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Decluttering – What’s at the back of your brain?

| 3 Minute Read |

Visit any recycling centre at the weekend just now, and you’ll see a line of cars snaking around the corner. Online village notice boards have never had so many “free, but must collect” postings for everything from toddlers’ toys to king-size beds!

The decluttering is real. In line with my recent comparison article (Comparison – the arch-enemy of self-compassion), I’m not beating myself up for the lack of cupboard perfection … even Monica from Friends had her clutter!  

What I’ve been much more focused on is decluttering my brain. There has always been so much “busyness” and noise in my head that I’ve got a lot of lost thoughts and insights in there.  

One of the BEST things my mindfulness class gave me last year was the power of “noticing”. Instead of getting stuck on a thought going over and over, I’ve learned how to ‘notice and then move on’. The things this has been able to let me find!

You know the moment when you’re cleaning out a cupboard, and you find exactly the item you need but had forgotten you had? From badminton racquets through yoga mats… Most recently, for me, was a wonderful guided-journal that I completed one page three years ago, then forgot all about it. I was actually about to buy it “again” having forgotten I even had it in the first place!!. Love those moments. And I’m sure we’ll return to that journal in the weeks ahead. 

Just as we find “stuff” we can also find thoughts. A lesson learned or an insight that maybe didn’t make sense at the time but suddenly is the very lightbulb moment you need that week. 

Our brain can hold A LOT of information – but to access it, you need to be in a specific brain and body state, relaxed and alert at the same time. Imagine you are trying to open some stuck drawers on a large dresser; the more frantically you try to yank at them and attack them, the more stuck they become. But if you relax and instead gently coax the drawers open, you can access what’s in there. Our brains are a lot like that – and sometimes even sleeping on something then trying to access it in the morning is an even better idea.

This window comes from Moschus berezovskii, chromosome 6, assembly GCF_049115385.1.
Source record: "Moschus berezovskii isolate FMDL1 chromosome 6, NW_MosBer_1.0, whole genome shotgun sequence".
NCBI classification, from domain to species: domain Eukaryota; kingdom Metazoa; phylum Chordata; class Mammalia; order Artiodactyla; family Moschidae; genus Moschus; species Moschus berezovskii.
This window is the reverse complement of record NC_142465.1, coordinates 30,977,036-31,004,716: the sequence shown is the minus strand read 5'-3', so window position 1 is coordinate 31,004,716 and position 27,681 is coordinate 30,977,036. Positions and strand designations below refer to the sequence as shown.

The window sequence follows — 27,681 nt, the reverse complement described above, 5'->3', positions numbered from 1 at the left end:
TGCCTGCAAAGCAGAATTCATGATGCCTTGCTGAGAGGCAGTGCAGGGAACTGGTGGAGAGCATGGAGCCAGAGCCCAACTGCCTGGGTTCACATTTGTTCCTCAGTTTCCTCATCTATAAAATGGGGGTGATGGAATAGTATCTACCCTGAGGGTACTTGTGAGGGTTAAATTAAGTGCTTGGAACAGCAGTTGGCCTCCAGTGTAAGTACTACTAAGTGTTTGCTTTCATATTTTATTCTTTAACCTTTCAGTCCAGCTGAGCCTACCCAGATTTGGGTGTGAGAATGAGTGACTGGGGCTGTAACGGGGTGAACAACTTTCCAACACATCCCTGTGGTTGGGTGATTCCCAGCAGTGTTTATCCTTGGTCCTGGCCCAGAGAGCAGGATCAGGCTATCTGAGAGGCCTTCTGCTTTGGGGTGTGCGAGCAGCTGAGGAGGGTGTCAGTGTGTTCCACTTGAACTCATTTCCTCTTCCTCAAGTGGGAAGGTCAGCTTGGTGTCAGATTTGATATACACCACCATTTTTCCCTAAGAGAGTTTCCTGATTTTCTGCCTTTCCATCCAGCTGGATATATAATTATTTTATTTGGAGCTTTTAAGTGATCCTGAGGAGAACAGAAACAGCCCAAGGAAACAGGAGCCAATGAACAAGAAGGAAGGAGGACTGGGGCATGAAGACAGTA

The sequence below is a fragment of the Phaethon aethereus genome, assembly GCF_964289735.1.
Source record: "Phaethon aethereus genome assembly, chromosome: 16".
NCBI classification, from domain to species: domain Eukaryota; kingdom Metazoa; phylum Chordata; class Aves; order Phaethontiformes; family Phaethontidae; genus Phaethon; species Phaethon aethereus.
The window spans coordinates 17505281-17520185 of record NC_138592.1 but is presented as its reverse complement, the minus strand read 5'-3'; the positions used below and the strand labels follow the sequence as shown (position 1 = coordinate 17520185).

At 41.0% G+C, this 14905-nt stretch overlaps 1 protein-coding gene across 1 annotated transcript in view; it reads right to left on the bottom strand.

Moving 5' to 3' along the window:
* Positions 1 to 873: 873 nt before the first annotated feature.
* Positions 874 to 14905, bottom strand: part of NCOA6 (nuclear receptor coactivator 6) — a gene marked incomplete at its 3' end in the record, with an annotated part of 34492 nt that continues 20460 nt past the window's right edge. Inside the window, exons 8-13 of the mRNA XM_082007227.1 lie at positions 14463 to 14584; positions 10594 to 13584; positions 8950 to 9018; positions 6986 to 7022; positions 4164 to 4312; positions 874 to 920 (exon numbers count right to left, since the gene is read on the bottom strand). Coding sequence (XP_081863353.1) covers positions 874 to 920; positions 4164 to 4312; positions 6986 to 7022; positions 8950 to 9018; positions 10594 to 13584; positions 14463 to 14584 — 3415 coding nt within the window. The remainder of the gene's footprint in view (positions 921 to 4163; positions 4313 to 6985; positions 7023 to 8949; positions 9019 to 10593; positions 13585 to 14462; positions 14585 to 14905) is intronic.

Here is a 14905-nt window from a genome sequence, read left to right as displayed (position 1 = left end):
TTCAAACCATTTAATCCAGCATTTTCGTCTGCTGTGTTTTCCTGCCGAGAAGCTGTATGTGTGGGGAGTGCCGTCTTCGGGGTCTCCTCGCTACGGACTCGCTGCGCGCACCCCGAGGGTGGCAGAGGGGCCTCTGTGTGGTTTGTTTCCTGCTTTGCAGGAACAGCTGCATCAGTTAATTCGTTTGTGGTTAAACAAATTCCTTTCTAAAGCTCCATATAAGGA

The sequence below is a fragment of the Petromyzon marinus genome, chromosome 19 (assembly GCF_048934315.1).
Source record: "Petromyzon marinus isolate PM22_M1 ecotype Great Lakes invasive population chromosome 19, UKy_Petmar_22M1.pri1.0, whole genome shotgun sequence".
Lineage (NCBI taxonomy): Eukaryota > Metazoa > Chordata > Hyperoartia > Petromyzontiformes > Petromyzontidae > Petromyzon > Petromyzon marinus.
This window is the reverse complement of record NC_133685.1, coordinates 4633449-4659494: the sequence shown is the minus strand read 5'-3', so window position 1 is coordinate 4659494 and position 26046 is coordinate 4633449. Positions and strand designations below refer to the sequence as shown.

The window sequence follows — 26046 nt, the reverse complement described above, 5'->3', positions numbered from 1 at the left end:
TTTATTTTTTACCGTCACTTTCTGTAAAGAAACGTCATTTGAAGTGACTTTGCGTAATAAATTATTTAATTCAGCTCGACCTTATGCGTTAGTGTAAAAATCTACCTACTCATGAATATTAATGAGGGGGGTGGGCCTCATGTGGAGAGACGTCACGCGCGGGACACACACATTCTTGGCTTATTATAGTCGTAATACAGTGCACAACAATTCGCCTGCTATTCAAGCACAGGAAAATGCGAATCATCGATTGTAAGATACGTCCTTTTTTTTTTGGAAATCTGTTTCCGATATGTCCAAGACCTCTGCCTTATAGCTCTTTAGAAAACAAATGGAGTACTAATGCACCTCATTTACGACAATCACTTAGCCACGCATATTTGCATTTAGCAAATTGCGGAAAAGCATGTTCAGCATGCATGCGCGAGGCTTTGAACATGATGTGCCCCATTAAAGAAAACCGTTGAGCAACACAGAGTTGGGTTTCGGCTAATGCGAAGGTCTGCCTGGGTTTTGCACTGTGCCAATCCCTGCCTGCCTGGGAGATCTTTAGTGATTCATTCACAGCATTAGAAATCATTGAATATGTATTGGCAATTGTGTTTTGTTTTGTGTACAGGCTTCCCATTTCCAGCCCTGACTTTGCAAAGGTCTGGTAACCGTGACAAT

I’ve found something very energising and exciting about having the chance to get access to more corners of my brain. Revisiting experiences – good and bad – and taking the time to learn from them, look at them through the benefit of more experience to make sense of them. I’m lucky to have many close friends – some with incredible coaching and psychology experience – to unpack a lot of this with. They help me make sense of what I’m finding at the back of the “brain cupboard”.

This is where I put in a word of caution – you never quite know what will come up when you start noticing more and going back into the corners of your brain. Always make sure you have someone to talk to. If you have trauma in your past, which may resurface, I would always recommend seeking professional support – it’s always best to keep yourself safe!

When you can declutter enough to see what’s at the back of your “brain cupboard” it can be a very beneficial experience. Some of it you will want to “recycle” as it may no longer serve you – even thoughts go out of style! Some may be just the ideal memories and insights to help you at that very moment. Either way, you will hopefully feel lighter and brighter along the way and maybe very pleasantly surprised by the treasures you’ve simply not had the time to notice!

Let me know what you find! 

Next Steps

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